The Indian hissed a few foreign words between his lips and Isaac wished with all his heart that he could understand their language. Until he learned their native tongue, he would have to be on constant guard every moment.
The tall Indian handed Isaac a stout stick. He nodded, grunted, and then turned to join his group of natives. Isaac gripped his new stick tightly and found it helped support his weight some, but he still teetered back and forth, feeling as if he could tumble to the ground at any moment.
Without another word, the small group of Indians started off through the thick woods, leaving Isaac standing in the clearing all by himself. Suddenly, it dawned on him...they were leaving him to fend for himself.
“What are you doing?!” he screamed. “You're leaving me here?!” Desperate, Isaac stumbled forward, trying not to fall.
He looked around for the younger Indian who had saved him from getting tomahawked last night. Surely that man would help, wouldn’t he?
“Come back! You can’t leave me!” Thick tears gathered at the back of Isaac’s eyes and rolled down his cheeks. “Please! Please don’t leave me here!” Tripping, Isaac fell hard, crying out in pain as his leg hit the ground.
Isaac, on the brink of unconsciousness, heard a stern voice ring from across the clearing. A string of Indian words followed and suddenly, a pair of arms came from nowhere and lifted him off the ground.
“He lazy. He big mouth. Need to learn lesson!” It was the tall Indian that spoke from atop his horse. His arms were crossed, and he glared openly at the young Indian that had just picked up Isaac.
“Akando, ride out and let this boy in my charge.” Startled that the young warrior carrying him spoke good English, Isaac’s heart leapt. Maybe he could tell him this was all a mistake! He had no place here and needed to be at home with his family!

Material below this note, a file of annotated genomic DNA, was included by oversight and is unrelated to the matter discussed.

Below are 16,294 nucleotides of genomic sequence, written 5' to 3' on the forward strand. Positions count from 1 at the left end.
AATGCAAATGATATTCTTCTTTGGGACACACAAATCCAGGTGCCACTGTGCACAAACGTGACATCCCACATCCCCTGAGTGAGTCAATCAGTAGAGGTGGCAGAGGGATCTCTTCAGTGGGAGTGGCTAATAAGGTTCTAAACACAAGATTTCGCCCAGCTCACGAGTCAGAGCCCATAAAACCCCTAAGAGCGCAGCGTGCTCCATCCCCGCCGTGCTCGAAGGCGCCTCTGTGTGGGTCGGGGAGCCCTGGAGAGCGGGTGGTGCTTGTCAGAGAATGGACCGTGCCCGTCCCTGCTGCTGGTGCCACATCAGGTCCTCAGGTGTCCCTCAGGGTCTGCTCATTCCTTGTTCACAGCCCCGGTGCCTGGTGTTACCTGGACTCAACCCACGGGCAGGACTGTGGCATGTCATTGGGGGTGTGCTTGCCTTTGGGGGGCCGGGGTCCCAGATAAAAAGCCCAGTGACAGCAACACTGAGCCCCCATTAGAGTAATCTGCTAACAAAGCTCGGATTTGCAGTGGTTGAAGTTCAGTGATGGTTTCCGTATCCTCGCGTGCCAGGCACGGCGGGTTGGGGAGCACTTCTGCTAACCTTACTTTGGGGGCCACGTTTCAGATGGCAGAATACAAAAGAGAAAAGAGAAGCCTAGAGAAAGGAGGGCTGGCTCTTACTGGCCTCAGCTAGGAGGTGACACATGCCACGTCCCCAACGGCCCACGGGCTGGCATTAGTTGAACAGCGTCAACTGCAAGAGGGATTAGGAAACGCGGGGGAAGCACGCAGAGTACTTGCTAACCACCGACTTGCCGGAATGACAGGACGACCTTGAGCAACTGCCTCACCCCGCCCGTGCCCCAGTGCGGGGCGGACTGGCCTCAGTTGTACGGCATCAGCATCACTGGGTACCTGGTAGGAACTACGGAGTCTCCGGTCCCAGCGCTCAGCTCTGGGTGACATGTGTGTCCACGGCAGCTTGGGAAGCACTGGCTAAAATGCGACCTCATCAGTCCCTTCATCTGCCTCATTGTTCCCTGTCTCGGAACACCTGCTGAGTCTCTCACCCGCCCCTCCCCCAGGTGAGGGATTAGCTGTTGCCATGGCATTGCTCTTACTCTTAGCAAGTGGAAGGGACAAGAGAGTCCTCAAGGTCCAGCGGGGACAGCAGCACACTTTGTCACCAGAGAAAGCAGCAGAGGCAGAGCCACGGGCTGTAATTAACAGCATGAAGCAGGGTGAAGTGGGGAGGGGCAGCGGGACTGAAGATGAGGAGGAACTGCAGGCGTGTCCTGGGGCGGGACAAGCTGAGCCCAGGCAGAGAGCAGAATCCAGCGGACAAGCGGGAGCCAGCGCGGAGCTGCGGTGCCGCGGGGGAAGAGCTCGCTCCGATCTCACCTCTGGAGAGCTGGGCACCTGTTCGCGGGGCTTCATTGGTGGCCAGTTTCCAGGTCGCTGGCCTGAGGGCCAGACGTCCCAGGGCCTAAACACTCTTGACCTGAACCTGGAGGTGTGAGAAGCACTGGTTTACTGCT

“How boy going ride?” the tall Indian asked.
The large dark eyes of the young man carrying Isaac looked stern. “Don’t ask any questions. He’ll ride with me.”
The tall Indian looked bewildered and furious. “You treat captives too well. Wait we get back, I tell your father.”
Ignoring him, the young Indian helped Isaac mount a large dappled horse which stood nearby. It hurt terribly to have his leg in the riding position, but he was not about to complain and bring the wrath of that tall Indian upon himself.
It seemed to Isaac, as their horse took the lead, that this young warrior carried a lot of authority throughout the group. The moment he shouted a string of Indian words, the whole group moved into the forest without a word.
This sudden turn of events seemed unbelievable. Just a few moments ago, he was left for dead in the woods. Now he was sitting on a Indian’s horse, clutching tightly to the man’s coarse shirt to keep from falling off.
I wonder if my father had someone watching out for him like this Indian is for me. Isaac wondered, the first hopeful thought he had had for a long time. Maybe this man will help me get home! He settled back onto the horse, rehearsing the perfect speech that would make this nice Indian turn around and take Isaac back to his family. This will be easier than I thought!
Isaac was mistaken. The moment he tried to talk to the Indian in front of him, a hard hand swung back and struck him.
“No talking. If you know what’s good for you, keep your mouth closed.” Embarrassed, Isaac glanced around to see if anyone had noticed him. His cheeks burned as he realized the tall Indian was smiling cruelly at him from behind.
With nothing to do while riding along, Isaac looked around for Joseph. He finally spotted him, on the other side of the tall Indian’s horse, tethered to it like some kind of animal. Every once in awhile, Joseph would lose his footing and stumble to the ground.
Impatiently, the tall Indian would jerk on his tethers until he stood up. Isaac could see Joseph’s face, hands, and bare chest bleeding from where he had fallen so many times, and something inside him felt sour.
Joseph has to walk and I get to ride? That Indian is too rough with him! Can’t he see he’s trying his hardest? But the moment this thought entered his mind, Isaac shoved it aside. He deserves it, anyway. This is all his fault.
As Isaac watched him, Joseph suddenly raised his scraped and dirty face to the older boy. For a moment, their eyes locked. His eyes cried out to Isaac, begging him to entreat the Indian he was riding with.
Steeling his heart, the older boy turned away, ignoring him altogether.
Isaac had mixed emotions when he saw the smoke rising from the trees in the distance. This was their third day of travel. Nothing much had happened as they tread through the thick dense woods.